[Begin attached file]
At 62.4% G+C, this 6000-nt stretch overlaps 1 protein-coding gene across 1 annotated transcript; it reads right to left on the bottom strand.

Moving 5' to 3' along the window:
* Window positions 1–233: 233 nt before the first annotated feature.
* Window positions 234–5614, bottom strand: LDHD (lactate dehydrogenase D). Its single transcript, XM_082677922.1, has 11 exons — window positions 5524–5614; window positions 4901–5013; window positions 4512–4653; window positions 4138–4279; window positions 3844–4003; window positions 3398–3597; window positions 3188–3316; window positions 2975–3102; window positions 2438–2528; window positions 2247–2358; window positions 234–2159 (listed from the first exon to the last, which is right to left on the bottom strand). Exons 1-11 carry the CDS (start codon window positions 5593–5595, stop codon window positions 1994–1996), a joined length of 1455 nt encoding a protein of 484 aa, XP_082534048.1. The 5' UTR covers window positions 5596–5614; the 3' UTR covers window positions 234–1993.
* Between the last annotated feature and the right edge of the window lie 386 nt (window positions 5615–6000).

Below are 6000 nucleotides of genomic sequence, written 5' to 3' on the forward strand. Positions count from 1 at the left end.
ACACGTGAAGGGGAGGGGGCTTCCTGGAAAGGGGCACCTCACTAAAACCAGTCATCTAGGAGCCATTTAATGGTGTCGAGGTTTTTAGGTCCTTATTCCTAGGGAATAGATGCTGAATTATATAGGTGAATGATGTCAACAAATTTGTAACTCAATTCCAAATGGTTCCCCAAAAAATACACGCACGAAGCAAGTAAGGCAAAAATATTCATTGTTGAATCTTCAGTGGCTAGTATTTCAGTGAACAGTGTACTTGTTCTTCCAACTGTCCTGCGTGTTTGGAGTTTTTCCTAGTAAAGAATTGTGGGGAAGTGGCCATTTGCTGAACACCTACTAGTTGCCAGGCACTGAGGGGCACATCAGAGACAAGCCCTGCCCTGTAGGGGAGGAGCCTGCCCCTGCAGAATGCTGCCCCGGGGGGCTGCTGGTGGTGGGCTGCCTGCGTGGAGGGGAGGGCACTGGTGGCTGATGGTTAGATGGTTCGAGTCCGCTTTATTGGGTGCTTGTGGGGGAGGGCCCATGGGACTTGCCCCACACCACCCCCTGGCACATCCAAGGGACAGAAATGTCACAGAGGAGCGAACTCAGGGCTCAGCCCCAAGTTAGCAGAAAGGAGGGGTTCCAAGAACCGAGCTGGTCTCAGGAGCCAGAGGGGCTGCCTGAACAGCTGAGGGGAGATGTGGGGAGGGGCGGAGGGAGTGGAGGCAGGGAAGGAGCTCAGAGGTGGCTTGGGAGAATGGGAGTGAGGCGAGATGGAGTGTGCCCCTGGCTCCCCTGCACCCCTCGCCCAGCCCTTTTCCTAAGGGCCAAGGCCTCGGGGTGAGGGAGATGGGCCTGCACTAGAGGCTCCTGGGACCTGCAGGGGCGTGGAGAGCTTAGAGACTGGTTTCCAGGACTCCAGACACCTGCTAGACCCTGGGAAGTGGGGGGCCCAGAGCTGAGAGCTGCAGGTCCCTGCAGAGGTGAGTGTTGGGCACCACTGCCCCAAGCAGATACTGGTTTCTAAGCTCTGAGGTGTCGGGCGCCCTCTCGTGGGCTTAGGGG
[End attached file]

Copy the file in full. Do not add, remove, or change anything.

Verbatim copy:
At 62.4% G+C, this 6000-nt stretch overlaps 1 protein-coding gene across 1 annotated transcript; it reads right to left on the bottom strand.

Moving 5' to 3' along the window:
* Window positions 1–233: 233 nt before the first annotated feature.
* Window positions 234–5614, bottom strand: LDHD (lactate dehydrogenase D). Its single transcript, XM_082677922.1, has 11 exons — window positions 5524–5614; window positions 4901–5013; window positions 4512–4653; window positions 4138–4279; window positions 3844–4003; window positions 3398–3597; window positions 3188–3316; window positions 2975–3102; window positions 2438–2528; window positions 2247–2358; window positions 234–2159 (listed from the first exon to the last, which is right to left on the bottom strand). Exons 1-11 carry the CDS (start codon window positions 5593–5595, stop codon window positions 1994–1996), a joined length of 1455 nt encoding a protein of 484 aa, XP_082534048.1. The 5' UTR covers window positions 5596–5614; the 3' UTR covers window positions 234–1993.
* Between the last annotated feature and the right edge of the window lie 386 nt (window positions 5615–6000).

Below are 6000 nucleotides of genomic sequence, written 5' to 3' on the forward strand. Positions count from 1 at the left end.
ACACGTGAAGGGGAGGGGGCTTCCTGGAAAGGGGCACCTCACTAAAACCAGTCATCTAGGAGCCATTTAATGGTGTCGAGGTTTTTAGGTCCTTATTCCTAGGGAATAGATGCTGAATTATATAGGTGAATGATGTCAACAAATTTGTAACTCAATTCCAAATGGTTCCCCAAAAAATACACGCACGAAGCAAGTAAGGCAAAAATATTCATTGTTGAATCTTCAGTGGCTAGTATTTCAGTGAACAGTGTACTTGTTCTTCCAACTGTCCTGCGTGTTTGGAGTTTTTCCTAGTAAAGAATTGTGGGGAAGTGGCCATTTGCTGAACACCTACTAGTTGCCAGGCACTGAGGGGCACATCAGAGACAAGCCCTGCCCTGTAGGGGAGGAGCCTGCCCCTGCAGAATGCTGCCCCGGGGGGCTGCTGGTGGTGGGCTGCCTGCGTGGAGGGGAGGGCACTGGTGGCTGATGGTTAGATGGTTCGAGTCCGCTTTATTGGGTGCTTGTGGGGGAGGGCCCATGGGACTTGCCCCACACCACCCCCTGGCACATCCAAGGGACAGAAATGTCACAGAGGAGCGAACTCAGGGCTCAGCCCCAAGTTAGCAGAAAGGAGGGGTTCCAAGAACCGAGCTGGTCTCAGGAGCCAGAGGGGCTGCCTGAACAGCTGAGGGGAGATGTGGGGAGGGGCGGAGGGAGTGGAGGCAGGGAAGGAGCTCAGAGGTGGCTTGGGAGAATGGGAGTGAGGCGAGATGGAGTGTGCCCCTGGCTCCCCTGCACCCCTCGCCCAGCCCTTTTCCTAAGGGCCAAGGCCTCGGGGTGAGGGAGATGGGCCTGCACTAGAGGCTCCTGGGACCTGCAGGGGCGTGGAGAGCTTAGAGACTGGTTTCCAGGACTCCAGACACCTGCTAGACCCTGGGAAGTGGGGGGCCCAGAGCTGAGAGCTGCAGGTCCCTGCAGAGGTGAGTGTTGGGCACCACTGCCCCAAGCAGATACTGGTTTCTAAGCTCTGAGGTGTCGGGCGCCCTCTCGTGGGCTTAGGGG